Although there is some installation guide given in the FLAME documentation, not everything was very clear to us. So, here is some information on how to install FLAME, gathered from around the web.
First you need to download the FLAME-framework components as indicated on http://www.flame.ac.uk/docs/install.html. You will be linked to CCPforge.com where the files are stored.
- Download Xparser
- Unzip the package to a folder of your choice (preferably a folder called FLAME in your personal folder)
- On the command line change to the xparser directory and run make
This creates the xparser executable
- Download libmboard
- Untar the package to your FLAME-folder
You will now have to have a look into the readme-file in the libmboard-folder inside your FLAME-folder. Before you install the libmboard you need to make sure to have some other programes installed.
- a C compiler, e.g. GCC (should be already available on Ubuntu)
- GNU Make (should also be already available on Ubuntu, otherwise
sudo apt-get install make
sudo apt-get install libtool
- Doxygen from http://www.doxygen.org
sudo apt-get install doxygen doxygen-doc doxygen-gui graphviz
- An MPI Library to use parallel computation. We would recommend OpenMPI, as mpich2 seems to be done being supported
sudo apt-get install libopenmpi-dev openmpi-bin libhdf5-openmpi-dev
- Support for pthreads (http://en.wikipedia.org/wiki/POSIX_Threads)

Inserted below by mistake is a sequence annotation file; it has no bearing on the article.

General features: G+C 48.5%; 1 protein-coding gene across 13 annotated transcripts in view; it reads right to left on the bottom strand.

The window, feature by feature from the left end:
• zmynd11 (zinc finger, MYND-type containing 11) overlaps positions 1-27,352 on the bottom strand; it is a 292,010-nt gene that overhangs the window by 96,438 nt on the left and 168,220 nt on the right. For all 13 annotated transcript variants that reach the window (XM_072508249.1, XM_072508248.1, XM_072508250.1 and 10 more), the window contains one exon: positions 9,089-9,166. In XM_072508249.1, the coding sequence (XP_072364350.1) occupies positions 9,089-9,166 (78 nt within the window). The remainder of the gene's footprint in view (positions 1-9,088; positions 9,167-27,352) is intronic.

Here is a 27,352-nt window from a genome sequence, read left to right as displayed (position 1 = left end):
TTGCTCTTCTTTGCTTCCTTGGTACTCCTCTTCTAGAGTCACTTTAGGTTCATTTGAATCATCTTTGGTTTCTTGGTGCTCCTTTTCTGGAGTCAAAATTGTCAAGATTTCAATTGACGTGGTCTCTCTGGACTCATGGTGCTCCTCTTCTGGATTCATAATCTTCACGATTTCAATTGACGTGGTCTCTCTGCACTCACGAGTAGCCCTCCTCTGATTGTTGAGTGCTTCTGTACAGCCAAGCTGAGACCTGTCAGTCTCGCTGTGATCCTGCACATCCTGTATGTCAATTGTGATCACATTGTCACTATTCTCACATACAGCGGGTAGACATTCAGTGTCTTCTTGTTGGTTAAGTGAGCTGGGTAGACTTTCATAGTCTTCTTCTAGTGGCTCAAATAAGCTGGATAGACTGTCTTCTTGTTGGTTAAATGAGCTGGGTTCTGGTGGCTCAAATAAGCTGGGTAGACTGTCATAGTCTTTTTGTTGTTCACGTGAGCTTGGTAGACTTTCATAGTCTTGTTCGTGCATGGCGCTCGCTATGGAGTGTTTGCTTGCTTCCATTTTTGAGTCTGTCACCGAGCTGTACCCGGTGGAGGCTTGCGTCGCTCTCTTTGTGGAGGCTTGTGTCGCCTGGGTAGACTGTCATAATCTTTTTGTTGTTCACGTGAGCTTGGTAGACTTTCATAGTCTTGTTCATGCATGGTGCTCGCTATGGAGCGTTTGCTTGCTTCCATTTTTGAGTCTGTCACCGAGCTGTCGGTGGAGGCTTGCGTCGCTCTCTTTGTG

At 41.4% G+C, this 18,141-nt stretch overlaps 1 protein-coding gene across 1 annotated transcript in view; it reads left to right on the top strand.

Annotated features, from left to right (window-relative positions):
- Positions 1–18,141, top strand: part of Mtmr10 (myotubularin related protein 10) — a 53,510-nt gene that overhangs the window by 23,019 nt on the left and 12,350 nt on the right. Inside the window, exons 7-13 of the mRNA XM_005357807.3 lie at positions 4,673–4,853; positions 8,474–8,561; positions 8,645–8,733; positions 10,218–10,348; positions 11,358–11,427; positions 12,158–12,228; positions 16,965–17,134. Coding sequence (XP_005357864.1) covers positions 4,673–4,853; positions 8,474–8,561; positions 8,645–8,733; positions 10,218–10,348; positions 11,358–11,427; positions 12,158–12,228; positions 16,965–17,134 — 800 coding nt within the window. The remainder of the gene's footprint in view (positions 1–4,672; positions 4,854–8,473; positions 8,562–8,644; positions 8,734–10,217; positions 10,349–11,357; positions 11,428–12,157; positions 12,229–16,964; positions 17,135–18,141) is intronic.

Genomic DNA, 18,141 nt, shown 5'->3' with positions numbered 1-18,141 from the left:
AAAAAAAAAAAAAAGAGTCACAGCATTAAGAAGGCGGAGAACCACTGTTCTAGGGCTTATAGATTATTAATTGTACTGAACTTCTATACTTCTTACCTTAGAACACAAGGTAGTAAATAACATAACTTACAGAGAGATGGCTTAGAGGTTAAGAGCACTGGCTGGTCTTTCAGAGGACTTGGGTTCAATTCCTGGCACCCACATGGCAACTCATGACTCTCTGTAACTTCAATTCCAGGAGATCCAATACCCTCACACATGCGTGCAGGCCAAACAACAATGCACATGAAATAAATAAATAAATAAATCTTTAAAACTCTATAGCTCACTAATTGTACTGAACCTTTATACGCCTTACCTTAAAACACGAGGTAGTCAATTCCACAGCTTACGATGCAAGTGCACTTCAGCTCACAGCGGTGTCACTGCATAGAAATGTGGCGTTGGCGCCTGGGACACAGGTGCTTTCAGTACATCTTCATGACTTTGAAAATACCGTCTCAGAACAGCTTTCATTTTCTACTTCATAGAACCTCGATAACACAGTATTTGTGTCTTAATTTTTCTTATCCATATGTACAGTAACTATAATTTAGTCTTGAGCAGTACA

sudo apt-get install libpthread-stubs0-dev
- CUnit, to compile unit tests (http://cunit.sourceforge.net/)
sudo apt-get install libcunit1 libcunit1-doc libcunit1-dev
In our first installation we left out Doxygen and CUnit as they did not work on our system and had no effect on the functionality of FLAME. When you install the libraries/programes make sure no other or previous version is installed (e.g. mpich2 when you want to use OpenMPI). (The easiest way would be to search for the name in the software centre). If one of the above commands does not work, google ‘apt-get install’ plus the name of the programme.
At some point we needed to change the libmboard path in the xparser by hand. So if you renamed the libmboard-folder you might need to change the path to the libmboard in the xparsers c-file.
After all prerequisities are installed, got to the libmboard directory in your command line and enter, after you made sure the previous command executed succesfully.
./configure make make install
You might need to add the “–disable-tests” option after “./ configure”, depending on if you installed CUnit. The same can be done for the parallel processing with “–disable-paralle”. If you discover any problems you can call “–help” to see all options. You may need to sudo the ‘make install’ command.
Running the model
To run your first model you will need to create a model.xml to determine your model structure, a 0.xml to initiate your starting population and c-files to determine the communication and action of agents. Once you have created these 3 files, put them together in one folder. The running of your model is performed in three steps:
- Create model.xml and 0.xml
- Parsing your files
- Create the executable
- Running the model
First you need to run the Agent_Maker_GUI using the command “python3 Agent_maker_GUI_alpha_lxml.py alter_2012_test.csv” There you can enter or modify different parameters or modules of the model.
First you need to run the xparser (from the xparser-directory) on your model.xml by entering “./xparser /home/path-to-your-model.xml”
Go to the folder of your model-files and enter “make” into your command line. This will create an exectuable for your model.
By entering “./main <No. of iterations> ./0.xml” the model will be run for as many iterations as indicated in the command line, using your predefined starting population.
You should now see your model running [depending on the print-commands in your c-files ;-)]